A virus transmitted between people by a mosquito causes dengue fever.
There is no vaccine available.
The symptoms are flu like with high fever, headache, muscle pain and sometimes a rash.
Detection of antibodies in a blood sample.
Supportive only. No specific antiviral drugs are available.
The prevention is to avoid mosquito bites by using repellents during daytime and impregnated mosquito nets during nighttime.
There are 4 types of dengue virus, and infection with one type do not protect against the other types. You can therefore get dengue fever more than once.
In rare cases dengue can be complicated by reduced kidney function and a reduced ability of the blood to coagulate, so called “haemorrhagic” dengue. Haemorrhagic dengue is seen in about 0.2% of first time dengue infections and in about 2% of people who has had dengue before.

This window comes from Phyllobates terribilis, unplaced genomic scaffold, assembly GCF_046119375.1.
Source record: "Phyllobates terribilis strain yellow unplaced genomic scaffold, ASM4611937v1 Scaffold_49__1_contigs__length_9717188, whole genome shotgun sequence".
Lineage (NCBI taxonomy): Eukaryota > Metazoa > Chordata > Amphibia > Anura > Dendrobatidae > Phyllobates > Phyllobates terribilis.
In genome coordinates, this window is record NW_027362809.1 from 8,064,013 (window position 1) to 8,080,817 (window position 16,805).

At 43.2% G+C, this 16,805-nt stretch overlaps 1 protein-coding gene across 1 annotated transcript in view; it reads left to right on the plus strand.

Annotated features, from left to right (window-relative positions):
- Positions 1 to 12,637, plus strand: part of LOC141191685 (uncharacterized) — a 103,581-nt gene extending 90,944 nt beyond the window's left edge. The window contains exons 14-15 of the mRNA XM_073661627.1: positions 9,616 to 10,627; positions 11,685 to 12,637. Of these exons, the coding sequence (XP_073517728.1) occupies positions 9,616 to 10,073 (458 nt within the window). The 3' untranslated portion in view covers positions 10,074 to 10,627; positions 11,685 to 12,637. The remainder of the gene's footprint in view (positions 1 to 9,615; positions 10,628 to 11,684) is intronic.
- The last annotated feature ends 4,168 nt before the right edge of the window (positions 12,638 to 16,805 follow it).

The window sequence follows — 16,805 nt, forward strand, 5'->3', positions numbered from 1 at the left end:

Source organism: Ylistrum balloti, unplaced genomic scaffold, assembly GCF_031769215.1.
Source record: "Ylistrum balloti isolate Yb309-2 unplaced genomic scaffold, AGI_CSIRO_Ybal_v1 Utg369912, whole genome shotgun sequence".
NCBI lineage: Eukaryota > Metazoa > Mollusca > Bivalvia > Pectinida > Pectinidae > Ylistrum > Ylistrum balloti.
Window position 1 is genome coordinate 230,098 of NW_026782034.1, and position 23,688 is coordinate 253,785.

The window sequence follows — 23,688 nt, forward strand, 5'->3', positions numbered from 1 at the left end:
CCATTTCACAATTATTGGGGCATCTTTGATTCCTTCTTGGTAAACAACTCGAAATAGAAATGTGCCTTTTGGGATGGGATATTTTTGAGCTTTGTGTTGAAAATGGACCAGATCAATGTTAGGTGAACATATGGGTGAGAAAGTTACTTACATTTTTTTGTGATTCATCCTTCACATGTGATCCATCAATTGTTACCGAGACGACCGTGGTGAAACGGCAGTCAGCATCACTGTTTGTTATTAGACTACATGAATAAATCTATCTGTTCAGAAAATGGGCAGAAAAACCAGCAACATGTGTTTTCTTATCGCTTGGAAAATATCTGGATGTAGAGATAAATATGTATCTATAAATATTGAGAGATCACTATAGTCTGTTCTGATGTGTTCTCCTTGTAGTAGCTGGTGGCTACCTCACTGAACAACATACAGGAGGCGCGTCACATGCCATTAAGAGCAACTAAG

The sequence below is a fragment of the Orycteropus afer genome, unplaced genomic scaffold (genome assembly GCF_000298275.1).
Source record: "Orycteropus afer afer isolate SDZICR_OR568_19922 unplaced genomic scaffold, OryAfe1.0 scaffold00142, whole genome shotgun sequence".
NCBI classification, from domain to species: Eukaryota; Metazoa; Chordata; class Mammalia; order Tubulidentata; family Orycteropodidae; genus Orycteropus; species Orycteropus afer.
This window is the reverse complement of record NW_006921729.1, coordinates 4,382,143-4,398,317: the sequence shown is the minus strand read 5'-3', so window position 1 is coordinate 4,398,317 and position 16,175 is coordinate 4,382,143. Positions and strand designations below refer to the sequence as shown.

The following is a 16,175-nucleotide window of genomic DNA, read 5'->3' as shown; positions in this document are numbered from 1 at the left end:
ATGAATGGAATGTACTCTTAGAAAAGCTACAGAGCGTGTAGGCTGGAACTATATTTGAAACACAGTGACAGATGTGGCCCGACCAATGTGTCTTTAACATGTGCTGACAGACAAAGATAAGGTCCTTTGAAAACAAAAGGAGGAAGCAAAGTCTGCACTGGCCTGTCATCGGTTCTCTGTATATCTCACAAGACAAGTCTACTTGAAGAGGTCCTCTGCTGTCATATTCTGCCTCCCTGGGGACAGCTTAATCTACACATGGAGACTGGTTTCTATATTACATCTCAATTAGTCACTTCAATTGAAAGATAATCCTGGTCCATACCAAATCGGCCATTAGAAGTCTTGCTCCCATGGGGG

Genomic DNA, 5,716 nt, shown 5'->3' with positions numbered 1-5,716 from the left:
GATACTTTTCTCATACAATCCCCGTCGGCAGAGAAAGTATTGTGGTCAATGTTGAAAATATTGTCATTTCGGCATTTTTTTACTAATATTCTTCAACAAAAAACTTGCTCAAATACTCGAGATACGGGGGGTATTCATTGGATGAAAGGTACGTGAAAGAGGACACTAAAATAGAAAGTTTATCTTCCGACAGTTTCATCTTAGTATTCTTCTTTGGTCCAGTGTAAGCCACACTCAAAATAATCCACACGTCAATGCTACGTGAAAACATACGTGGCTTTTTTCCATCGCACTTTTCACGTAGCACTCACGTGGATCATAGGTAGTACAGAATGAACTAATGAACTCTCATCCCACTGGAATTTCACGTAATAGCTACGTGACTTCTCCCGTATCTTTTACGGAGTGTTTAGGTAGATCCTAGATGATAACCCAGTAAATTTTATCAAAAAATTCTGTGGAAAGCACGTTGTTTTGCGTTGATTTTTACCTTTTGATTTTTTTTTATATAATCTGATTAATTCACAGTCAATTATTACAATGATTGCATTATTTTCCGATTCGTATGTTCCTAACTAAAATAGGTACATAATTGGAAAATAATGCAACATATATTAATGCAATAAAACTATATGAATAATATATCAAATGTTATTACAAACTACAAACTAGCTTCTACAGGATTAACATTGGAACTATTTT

Travellers with dengue fever after return to their country of residence are probably just a small proportion of travellers experiencing dengue fever.
Dengue fever has been slowly spreading in the past decades, not least in the so-called “mega-cities”. One reason in that the mosquito transmitting dengue, thrives in urban surroundings.